There’s a saying that Michigan-Ohio State games in the past have been won and lost on Monday mornings.
But yesterday morning at Michigan’s weekly press conference, reporters’ lunches were the only things that were lost.
With each Michigan player that stepped to the plate, media members waited anxiously for that elusive home run – a quote or anecdote that could be sent immediately to the Ohio State bulletin board.
Needless to say, all seven Michigan players weren’t swinging for the fences, and when they were thrown a meaty fastball right down the middle of the plate, they either took it for a strike or bunted back to the pitcher.
“I think we are always a little reserved in what we say,” Michigan captain Bennie Joppru said.
Yes, but not quite like this.
Michigan downplayed absolutely every possible angle of interest. Do the Wolverines want to spoil unbeaten Ohio State’s run to the national championship (the Buckeyes are No. 2 in the Bowl Championship Series standings this week)?
“We’re not worried about going down there and upsetting them and ruining their chances,” said Michigan linebacker Carl Diggs, a Warren, Ohio native. “We just want to stay focused on our team goals and do what we need to do to win the game.”
The team goals must not include avenging last season’s 26-20 defeat to the Buckeyes at the Big House – a game that lost Michigan the Big Ten championship and sent the senior class out with a loss in its last home game.
“Last year was last year, and this is a different team,” Michigan safety Charles Drake said. “This is a new season and a new team. We are not really worried about what happened last year.”
You get the point, and not that it even needs to be said, but the Ohio State camp remained quiet as a mouse yesterday as well.
Whatever happened to the Terry Glenns, the David Bostons and the Charles Woodsons in this storied rivalry?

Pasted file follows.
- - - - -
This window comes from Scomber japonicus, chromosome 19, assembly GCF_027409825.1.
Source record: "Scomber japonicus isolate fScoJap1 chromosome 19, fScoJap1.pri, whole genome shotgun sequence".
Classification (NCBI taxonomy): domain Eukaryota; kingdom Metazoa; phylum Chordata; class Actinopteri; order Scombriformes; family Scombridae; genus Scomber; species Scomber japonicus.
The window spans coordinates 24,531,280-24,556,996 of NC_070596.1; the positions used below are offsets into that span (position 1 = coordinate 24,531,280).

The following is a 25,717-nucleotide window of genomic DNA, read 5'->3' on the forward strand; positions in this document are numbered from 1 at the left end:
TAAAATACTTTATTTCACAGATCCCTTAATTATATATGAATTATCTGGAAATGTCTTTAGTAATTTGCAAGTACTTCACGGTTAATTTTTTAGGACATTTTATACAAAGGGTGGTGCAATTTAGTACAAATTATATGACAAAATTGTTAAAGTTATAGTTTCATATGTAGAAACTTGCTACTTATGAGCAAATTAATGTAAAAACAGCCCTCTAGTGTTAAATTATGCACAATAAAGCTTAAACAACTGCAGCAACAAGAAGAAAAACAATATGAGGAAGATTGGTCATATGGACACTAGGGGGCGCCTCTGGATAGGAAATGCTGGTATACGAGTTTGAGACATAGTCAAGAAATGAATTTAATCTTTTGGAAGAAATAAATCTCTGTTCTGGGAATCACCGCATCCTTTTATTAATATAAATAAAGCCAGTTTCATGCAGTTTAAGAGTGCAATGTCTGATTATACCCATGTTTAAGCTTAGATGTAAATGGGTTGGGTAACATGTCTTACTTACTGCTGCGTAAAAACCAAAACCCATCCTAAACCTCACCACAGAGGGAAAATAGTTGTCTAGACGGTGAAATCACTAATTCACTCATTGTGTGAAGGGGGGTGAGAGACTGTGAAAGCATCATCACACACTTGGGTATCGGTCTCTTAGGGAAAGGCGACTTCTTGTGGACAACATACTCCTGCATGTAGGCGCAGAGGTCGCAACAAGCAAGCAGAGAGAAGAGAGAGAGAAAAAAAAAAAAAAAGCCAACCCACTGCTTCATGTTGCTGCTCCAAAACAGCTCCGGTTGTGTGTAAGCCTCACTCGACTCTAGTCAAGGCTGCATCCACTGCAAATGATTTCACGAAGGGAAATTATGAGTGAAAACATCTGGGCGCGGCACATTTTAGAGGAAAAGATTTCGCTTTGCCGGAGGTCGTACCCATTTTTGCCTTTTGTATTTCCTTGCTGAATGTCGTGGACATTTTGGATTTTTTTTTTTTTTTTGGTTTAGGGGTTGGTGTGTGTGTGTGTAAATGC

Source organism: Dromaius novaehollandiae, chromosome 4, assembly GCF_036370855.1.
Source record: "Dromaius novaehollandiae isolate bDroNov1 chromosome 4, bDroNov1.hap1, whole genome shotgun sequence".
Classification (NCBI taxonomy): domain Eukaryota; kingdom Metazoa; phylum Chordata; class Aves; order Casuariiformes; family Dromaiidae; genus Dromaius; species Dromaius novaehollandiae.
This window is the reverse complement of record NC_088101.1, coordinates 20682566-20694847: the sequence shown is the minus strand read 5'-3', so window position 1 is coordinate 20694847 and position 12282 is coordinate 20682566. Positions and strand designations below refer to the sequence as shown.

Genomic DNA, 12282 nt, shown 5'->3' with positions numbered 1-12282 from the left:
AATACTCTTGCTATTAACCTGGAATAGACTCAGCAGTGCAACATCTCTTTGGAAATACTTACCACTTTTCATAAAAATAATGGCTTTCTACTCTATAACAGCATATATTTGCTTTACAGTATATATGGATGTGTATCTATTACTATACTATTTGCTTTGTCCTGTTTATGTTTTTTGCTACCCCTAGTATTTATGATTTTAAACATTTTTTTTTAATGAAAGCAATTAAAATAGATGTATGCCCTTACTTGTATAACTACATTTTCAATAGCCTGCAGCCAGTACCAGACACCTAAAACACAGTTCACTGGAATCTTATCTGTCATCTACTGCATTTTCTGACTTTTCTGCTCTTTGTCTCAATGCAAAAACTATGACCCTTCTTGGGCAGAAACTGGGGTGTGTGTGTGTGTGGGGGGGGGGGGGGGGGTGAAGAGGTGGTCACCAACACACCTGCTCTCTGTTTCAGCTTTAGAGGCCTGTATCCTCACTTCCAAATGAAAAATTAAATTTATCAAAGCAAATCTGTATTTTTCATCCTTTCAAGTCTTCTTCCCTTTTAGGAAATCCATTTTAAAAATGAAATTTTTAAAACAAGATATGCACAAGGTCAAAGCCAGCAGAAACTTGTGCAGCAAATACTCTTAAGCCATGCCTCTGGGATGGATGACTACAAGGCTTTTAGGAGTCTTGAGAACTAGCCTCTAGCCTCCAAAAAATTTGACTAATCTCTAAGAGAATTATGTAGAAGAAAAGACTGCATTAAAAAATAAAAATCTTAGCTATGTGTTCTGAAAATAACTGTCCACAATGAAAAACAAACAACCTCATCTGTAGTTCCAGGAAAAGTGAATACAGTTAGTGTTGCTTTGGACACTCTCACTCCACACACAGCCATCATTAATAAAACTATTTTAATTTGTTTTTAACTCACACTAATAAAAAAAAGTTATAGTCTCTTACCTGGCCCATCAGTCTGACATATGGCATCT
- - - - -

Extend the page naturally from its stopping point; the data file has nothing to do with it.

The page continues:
Before the 1995 game – one in which Ohio State was ranked No. 2 in the country and would have gone to the Rose Bowl with a win – Glenn, a star wide receiver, definitely hit a long ball.
“I think we should keep Michigan down (there) where they belong like the rest of the teams (in the Big Ten) and go up (to Ann Arbor) and kick their butts like we did everybody else,” Glenn said. “Michigan is nobody.”
The Wolverines upset Glenn and the Buckeyes 31-23 at the Big House. Two years later in 1997, Boston – another Ohio State receiver – opened his mouth before the game, one in which Ohio State had a chance to knock off an undefeated Michigan team.
“We’re going to go up there and upset them,” Boston predicted. “I think we’re better than Michigan.”
Boston didn’t back up his words, as Woodson shut him down and Ohio State lost 20-14. Michigan went on to win the Rose Bowl and the national title. After the game, Woodson likened his matchup with Boston to “a father chastising his son.”
It seems like both teams are trying to avoid the pattern of talk-and-lose.
Loss of a leader: Michigan coach Lloyd Carr announced yesterday that sophomore cornerback Zia Combs’ football career is over. Combs, known as an emotional leader of the defense, was knocked unconscious during the Wolverines’ 24-21 win over Penn State. Carr said that Combs would stay in school at Michigan and finish his degree.
Injury update: Carr said that safety Julius Curry could possibly return this week and bring the safety unit back to full strength. Ohio State coach Jim Tressel said that freshman tailback Maurice Clarett, who has been banged up with a shoulder injury, “expects to play” Saturday against Michigan.
Catch a classic: ESPN Classic is broadcasting six Ohio State-Michigan games during the next week. 1969’s clash will be broadcast tody at 1 p.m, the game from 1986 will air Friday at 9 p.m. and Sunday, from noon until 8 p.m., games from 1979, 1977, 1974 and 1987 will air in that order.